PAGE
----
The chemical gas, perfluorotributylamine, which does not occur naturally -- it is a man-made chemical that has been used by the electrical industry since the mid-20th century -- breaks all records for potential impacts on the climate, chemists at the University of Toronto reported Tuesday.
"We claim that PFTBA has the highest radiative efficiency of any molecule detected in the atmosphere to date," study so-author Angela Hong told Britain's the Guardian.
Writing in the journal Geophysical Research Letters, the researchers say they determined PFTBA was 7,100 times more powerful at warming the Earth over a 100-year time span than CO2.
At present, concentrations of PFTBA in the atmosphere are low compared with carbon dioxide, so it does not in any way displace the burning of fossil fuels such as oil and coal as the main drivers of climate change, the researchers said.
But its impact as a greenhouse gas still is a concern, they said.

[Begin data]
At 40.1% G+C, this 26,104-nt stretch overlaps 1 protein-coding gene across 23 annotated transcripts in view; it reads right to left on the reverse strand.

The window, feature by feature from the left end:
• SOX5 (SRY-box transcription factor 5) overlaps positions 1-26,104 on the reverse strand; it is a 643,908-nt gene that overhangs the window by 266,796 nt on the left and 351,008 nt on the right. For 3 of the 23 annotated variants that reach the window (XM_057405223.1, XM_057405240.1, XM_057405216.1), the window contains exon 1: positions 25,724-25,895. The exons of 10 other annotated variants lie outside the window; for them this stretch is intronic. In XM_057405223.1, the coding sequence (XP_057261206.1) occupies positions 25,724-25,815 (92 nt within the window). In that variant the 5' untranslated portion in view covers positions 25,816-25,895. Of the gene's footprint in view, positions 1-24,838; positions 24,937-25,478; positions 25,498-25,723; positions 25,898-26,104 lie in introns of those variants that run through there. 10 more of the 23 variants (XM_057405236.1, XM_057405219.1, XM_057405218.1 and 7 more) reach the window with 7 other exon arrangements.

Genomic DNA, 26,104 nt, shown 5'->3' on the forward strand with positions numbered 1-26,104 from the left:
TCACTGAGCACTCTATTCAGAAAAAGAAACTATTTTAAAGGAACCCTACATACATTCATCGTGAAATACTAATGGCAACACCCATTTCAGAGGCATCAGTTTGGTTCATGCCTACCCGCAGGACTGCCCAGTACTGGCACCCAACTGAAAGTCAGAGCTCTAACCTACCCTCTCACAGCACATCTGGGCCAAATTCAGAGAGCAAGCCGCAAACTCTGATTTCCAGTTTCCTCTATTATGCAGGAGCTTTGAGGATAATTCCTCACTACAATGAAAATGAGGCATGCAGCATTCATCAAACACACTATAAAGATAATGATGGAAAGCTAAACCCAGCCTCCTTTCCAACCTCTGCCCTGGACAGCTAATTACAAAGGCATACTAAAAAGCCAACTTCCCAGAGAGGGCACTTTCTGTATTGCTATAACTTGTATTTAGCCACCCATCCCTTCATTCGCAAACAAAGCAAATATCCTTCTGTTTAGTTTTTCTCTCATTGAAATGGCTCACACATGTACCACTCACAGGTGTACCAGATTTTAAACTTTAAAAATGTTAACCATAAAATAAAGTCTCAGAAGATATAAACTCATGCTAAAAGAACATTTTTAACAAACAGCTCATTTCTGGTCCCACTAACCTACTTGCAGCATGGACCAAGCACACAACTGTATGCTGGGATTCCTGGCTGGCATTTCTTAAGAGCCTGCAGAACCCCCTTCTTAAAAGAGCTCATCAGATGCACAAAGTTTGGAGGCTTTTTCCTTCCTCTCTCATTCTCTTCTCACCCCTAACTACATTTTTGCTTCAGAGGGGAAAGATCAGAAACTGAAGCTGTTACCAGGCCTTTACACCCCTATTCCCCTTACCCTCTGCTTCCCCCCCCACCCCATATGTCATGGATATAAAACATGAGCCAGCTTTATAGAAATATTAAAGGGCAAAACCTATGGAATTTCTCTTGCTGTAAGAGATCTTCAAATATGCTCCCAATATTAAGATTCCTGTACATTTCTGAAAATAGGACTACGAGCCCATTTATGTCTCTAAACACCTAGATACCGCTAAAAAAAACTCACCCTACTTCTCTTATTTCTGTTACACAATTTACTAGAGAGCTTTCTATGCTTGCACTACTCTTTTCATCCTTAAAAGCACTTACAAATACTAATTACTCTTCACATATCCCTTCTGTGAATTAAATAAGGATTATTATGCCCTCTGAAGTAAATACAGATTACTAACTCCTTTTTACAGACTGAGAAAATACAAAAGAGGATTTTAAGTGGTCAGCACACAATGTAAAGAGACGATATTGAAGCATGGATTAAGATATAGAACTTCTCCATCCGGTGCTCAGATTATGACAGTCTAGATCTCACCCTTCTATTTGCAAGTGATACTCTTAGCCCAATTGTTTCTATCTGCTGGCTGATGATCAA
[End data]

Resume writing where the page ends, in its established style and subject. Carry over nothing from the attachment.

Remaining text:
"This is a warning to us that this gas could have a very very large impact on climate change -- if there were a lot of it," Drew Shindell, a climatologist at NASA's Goddard Institute for Space Studies, said. "Since there is not a lot of it now, we don't have to worry about it at present, but we have to make sure it doesn't grow and become a very large contributor to global warming."
The study should be taken as a warning against increasing use of an entire class of chemicals for industrial applications whose effects on the atmosphere remain unknown, the researchers said.
"PFTBA is just one example of an industrial chemical that is produced but there are no policies that control its production, use or emission," Hong said. "It is not being regulated by any type of climate policy."
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